7. As someone who is definitely younger than you, I have to say I think your father’s home videos, slides, and those civil war letters are so awesome to have digitized. I have so many interests along with a family and personally just can’t find time for it all. So, most my interests get rotated around. I bring up this point because a currently dormant interest is ancestry. I rarely can afford the time, let alone the money, to travel about and look at records, old homes, Bibles, graveyards, etc.. I prefer to really experience these things, but that doesn’t always work out. So, to the computer or library I go to primarily look at digital versions of the past. It’s so rare, in my limited experience, to find things like what you have even in physical form. The idea that your great-great-great…grandchildren could potentially watch your father’s home videos, learn what slides are or see the first program you ever wrote is just amazing.

    Your total hoard capacity may not be pushing a PB like some, but you have a long and wonderful collection. Here’s to hoping your hoard lives on for many years. You keep doing you.

  8. There are probably institutions that would love to see some of the civil war letters. I know that the UF library maintains stuff like that if you are looking to have it professionally archived and available for others to see or reference.

  9. This is how hoarding should be. Size in terms of bytes doesn’t matter, it’s about WHAT and HOW you hoard it.

    Have my upvote Sir.

  10. I am not even hoarding data enough and my data is already 3tb and a 500gb broke down, its just photos, tv series and movies

  11. [omniOS]

    That’s an interesting project from my cursory overview. What kernel does it run on?

  12. This might be my first comment in this sub … your post is very close to my own interest in data hoarding, your strategy is pretty similar to what I do, and the size of your data collection is comparable to mine (though not quite as far back, and I didn’t keep the punch cards I wrote my first FORTRAN program with, and my pre-1986 digital data is trapped on some 8″ floppies). Thank you for posting.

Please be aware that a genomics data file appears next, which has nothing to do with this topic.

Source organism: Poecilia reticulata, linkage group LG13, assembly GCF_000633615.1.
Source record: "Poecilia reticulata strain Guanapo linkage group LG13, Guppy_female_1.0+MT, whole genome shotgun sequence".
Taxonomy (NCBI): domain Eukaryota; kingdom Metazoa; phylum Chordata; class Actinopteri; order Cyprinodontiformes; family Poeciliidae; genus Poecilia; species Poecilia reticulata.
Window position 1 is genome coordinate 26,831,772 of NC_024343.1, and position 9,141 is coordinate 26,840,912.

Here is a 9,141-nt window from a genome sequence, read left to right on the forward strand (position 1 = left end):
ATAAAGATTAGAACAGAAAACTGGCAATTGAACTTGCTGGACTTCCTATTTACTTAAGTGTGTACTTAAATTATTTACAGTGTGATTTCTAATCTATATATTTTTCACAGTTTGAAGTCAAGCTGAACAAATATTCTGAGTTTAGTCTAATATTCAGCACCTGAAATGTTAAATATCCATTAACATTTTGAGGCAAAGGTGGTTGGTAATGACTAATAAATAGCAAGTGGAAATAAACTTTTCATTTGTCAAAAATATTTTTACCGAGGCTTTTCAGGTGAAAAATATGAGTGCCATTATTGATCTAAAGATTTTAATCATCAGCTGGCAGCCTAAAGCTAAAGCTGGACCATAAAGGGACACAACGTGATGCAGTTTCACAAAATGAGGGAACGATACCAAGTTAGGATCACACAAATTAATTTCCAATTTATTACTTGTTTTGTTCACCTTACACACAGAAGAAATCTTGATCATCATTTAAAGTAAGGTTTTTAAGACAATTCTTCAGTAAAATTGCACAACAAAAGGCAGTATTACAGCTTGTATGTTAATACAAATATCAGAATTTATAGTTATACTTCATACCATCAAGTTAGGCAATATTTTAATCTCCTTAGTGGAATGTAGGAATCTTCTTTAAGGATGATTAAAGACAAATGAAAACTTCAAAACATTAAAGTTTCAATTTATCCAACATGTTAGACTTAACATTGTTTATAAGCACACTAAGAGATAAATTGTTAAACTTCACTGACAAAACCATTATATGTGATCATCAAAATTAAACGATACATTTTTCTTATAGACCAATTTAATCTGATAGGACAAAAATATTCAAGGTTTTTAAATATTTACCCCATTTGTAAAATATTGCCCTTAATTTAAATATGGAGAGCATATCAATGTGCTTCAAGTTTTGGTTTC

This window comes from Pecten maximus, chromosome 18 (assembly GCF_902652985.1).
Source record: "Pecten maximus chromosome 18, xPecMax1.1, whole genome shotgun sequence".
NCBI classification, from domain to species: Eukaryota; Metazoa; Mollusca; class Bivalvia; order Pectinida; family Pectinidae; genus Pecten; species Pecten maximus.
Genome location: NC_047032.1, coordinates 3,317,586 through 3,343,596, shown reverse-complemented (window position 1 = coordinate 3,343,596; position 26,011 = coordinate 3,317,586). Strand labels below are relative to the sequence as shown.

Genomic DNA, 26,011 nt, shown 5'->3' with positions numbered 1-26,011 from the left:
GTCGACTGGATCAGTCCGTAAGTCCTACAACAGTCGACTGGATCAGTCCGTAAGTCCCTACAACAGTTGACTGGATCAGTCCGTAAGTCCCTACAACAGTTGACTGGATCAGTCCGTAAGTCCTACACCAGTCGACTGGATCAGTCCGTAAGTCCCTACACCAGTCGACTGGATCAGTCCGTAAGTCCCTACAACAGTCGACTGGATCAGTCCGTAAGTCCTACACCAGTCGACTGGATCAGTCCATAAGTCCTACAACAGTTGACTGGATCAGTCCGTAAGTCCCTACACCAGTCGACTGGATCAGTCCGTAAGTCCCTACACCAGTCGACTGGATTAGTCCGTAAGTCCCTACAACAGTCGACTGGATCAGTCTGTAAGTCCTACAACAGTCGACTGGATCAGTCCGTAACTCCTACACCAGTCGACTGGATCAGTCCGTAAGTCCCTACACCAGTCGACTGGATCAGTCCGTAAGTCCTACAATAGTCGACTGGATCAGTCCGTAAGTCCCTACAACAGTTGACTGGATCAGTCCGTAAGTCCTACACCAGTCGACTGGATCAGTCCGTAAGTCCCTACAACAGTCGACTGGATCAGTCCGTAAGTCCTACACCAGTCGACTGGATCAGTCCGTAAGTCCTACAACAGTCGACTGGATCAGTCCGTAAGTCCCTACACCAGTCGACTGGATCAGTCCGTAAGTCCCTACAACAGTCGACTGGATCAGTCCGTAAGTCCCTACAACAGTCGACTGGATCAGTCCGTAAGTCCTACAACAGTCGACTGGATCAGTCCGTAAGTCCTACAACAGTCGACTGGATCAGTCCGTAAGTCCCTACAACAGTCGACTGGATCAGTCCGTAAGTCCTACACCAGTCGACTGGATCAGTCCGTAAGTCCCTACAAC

For me, the biggest challenge is keeping it all organized (curated). I lurk in the sub to gain insight.

  13. Damn, you use Arch for a server ? You know Debian and CentOS exist, right? FreeBSD? OmniOS? Sorry, I just hate rolling distros for servers and the AUR is a shitshow. But I get how Arch users feel invested after putting in all the work to get their computer running without an installer 😛

    OS-snark aside, that is really cool. I’m impressed you’ve been able to keep stuff for so long, and additionally to keep it pared down so well over the years.

    My GF and I had some old home videos on VHS we recently digitized using a Hauppage HD PVR 2 and I managed to get it working in Ubuntu 18.04. Arch definitely has some good software options, will probably have to AUR-it-up, but I’ll bet you could makefile it happen (see what I did there?).

    Best of luck, and thanks for sharing

  14. I can’t imagine that much data of source code! Every program I’ve ever written in college could fit on a hundred Meg flash drive.

  15. Have you ever considered using a public FTP server for datahording those films/slides?

  16. Maybe this is one of the most touching posts we have ever seen on this sub. Thank you very much for sharing it, fellow datahoarder 🙂

  17. Are the sizes for your source code archives for compressed or uncompressed space?

    I recompress occasionally when I find a better method (.Z, .gz, .bz, .xz)

  18. Am I the only who thought that OP should convert all his hoarding material to punch tape?

  19. What your punched card collection? RPG, Fortran and Cobol sources? 8″ floppies?

  20. 50 years and only half a terabyte? 2GB of email? Those are rookie numbers!

    I’m requesting an intervention to get /u/Hamilton950B hoarding more data by storing utterly useless shit in addition to all this sentimental stuff he’s already hoarding

    …in all honesty though, I admire you for only hoarding the important stuff 🙂

  21. 87GB in movies. Some of us have a single movie taking up that much space ? But congrats on holding onto something from 1969 that’s a fair effort!

  22. This is absolutely fantastic. I love this. And I also want to know about your data loss story (if you have one), as asked by u/The_Vista_Group.

  23. Have you considered cloud backup a well?

    The old movies and civil we war letters may be of interest to historians somewhere

  24. This is so awesome. Thank you for posting, this is exactly the kind of thing I love seeing here!

  25. Be a rebel. Add that picture.

    I think the post about too many boring posts of HDDs was because we’ve all seen WD Easystore 10TB drives and synology NASs before. You’ve explained the unique and important purpose your data storage is for, and for me at least, this is what post content I want to see on here. Thank you u/Hamilton950B

  26. Not long enough! 50 years is half a century. What have you learned? Have you experienced any serious data loss through the last 5 decades? How do you envision the future of backing up files?